In recent times, Ghana has been at the forefront of a controversial international issue; LGBTQ+, particularly as its Parliament is almost about passing an Anti-LGBTQ+ bill into law.
However, witnessing a significant shift in public discourse on LGBTQ+, religious bodies may be leading a significant turning point in the country’s stance on the matter. Traditionally struggling with conservative views on matters of sexual orientation, particularly from religious bodies, the nation is now experiencing positive developments that signal, albeit in twinkling hope, a gradual acceptance of the LGBTQ+ community.
One remarkable aspect of this transformation is the increasing vocal support from diverse individuals and organizations challenging long-standing prejudices. Advocacy groups and activists dedicated to LGBTQ+ rights are gaining momentum, working tirelessly to promote understanding and acceptance. Their emphasis on recognizing the inherent dignity of every individual, regardless of sexual orientation, is reshaping the narrative.
In times past, hardly did Ghanaians hold discussions on such subjects as it was considered a forbidden discourse, even if held in private. Increasingly however, Ghana’s youth, often the lead agents of societal change, are playing a pivotal role in reshaping perspectives. Open conversations about LGBTQ+ issues among the younger generation are fostering a more inclusive environment. Social media platforms have become powerful tools for amplifying voices, providing a space for dialogue, and challenging stereotypes. Influencers, celebrities, and ordinary citizens are using their platforms to advocate subtly for LGBTQ+ rights, contributing to a more tolerant discourse.
However, amidst these positive strides, a significant development has sparked intense public debate. The Catholic Bishops of Ghana have officially endorsed a draft bill before Parliament, seeking to criminalize LGBTQ+ activities in the country. Representing 13.1% of Ghanaians as members of the Catholic Church, the bishops labeled LGBTQ+ practices as “morally unacceptable” and underscored the need to formalize their position.
The Bishops argue that while the inclination of the homosexual person is not considered a sin, it constitutes an “objective disorder” towards an intrinsic moral evil. They firmly state that individuals engaging in homosexual acts should be held accountable for their actions, rejecting the notion that such behavior is always compulsive.
Despite their opposition to LGBTQ+ activities, the Catholic Bishops emphasized the importance of respecting the rights of homosexuals. Fundamental human rights, such as the right to life, personal liberty, freedom of thought, expression, religion, and protection from discrimination, were highlighted as rights that should be upheld.
“Although the particular inclination of the homosexual person is not a sin, it is a more or less strong tendency ordered towards an intrinsic moral evil, and thus the inclination itself must be seen as an objective disorder… The Church rejects the unfounded and demeaning assumption that the sexual behavior of homosexual persons is always and very compulsive and, therefore, they should not be blamed for their homosexual acts.”Ghana Catholic Bishops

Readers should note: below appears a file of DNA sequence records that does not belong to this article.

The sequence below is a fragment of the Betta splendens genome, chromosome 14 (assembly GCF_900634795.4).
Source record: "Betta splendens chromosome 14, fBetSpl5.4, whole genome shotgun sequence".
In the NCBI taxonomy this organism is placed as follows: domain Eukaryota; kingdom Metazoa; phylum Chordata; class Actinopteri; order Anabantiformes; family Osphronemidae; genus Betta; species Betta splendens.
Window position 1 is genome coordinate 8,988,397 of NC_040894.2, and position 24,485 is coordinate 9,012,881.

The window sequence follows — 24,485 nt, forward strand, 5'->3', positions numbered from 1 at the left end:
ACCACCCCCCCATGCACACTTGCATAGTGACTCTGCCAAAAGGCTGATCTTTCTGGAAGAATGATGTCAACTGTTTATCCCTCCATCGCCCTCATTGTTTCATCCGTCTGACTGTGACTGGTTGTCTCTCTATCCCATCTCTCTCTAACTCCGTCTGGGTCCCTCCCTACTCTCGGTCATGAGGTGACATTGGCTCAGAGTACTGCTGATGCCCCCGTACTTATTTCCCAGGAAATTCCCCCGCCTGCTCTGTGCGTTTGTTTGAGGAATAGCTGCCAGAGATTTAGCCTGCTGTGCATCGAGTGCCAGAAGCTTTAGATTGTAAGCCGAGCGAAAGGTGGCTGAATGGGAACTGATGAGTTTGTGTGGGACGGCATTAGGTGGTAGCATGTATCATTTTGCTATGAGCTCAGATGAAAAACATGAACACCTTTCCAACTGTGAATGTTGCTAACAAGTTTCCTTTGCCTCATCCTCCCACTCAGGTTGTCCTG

However, the Bishops clarified that, according to the Church’s understanding of human rights, the rights of homosexuals do not extend to the right to same-sex marriage. They argued that such unions are morally wrong and contrary to God’s purpose for marriage, referencing a 2016 ruling by the European Court of Human Rights.
The Catholic Bishops Conference joins other religious bodies in Ghana, including the Church of Pentecost, in endorsing the anti-LGBTQ+ bill. Effutu lawmaker Afenyo Markins, a member of the Catholic Church, expressed his support, aligning his views with the position of the Church.
“The church says that by the culture of Africans, we are against same-sex marriage but it is also against criminalizing somebody who has that sexual orientation. I am a catholic, I don’t hold a contrary view to what the Catholic Church is saying.”Afenyo Markin, Deputy Majority Leader
This endorsement contrasts with statements from Cardinal Peter Turkson, the chancellor of the Pontifical Academies of Sciences, who asserted that there is no need to criminalize homosexuality.
The U.S. Ambassador to Ghana, Virginia Palmer, has expressed concern that the proposed bill could impact Ghana’s reputation as a welcoming and tolerant society. She warned that discriminatory legislation could deter investments from the LGBTQI+ community and other American investors.
The global context of the debate was highlighted with reference to the World Bank’s decision to halt new loans to Uganda over its controversial anti-LGBTQ law earlier this year. The lender stated that the law contradicts its values of inclusion and non-discrimination, signaling potential consequences for countries embracing anti-LGBTQ+ legislation.
Religious leaders have continued to engage in conversations that reflect a more nuanced understanding of LGBTQ+ issues. While some religious bodies maintain conservative stances, others are taking steps towards greater empathy and acceptance. Dialogues between LGBTQ+ advocates and religious leaders are helping bridge the gap, encouraging a more inclusive interpretation of faith that respects the rights and dignity of all individuals.
Ghana, with its eye on international partnerships and investments, is increasingly recognizing the importance of aligning with global standards of human rights and inclusivity.
While strides are being made, the nation stands at a crossroads, navigating the balance between tradition and progress. Notwithstanding, the ongoing conversations and actions are shaping a more inclusive and tolerant Ghana for generations to come.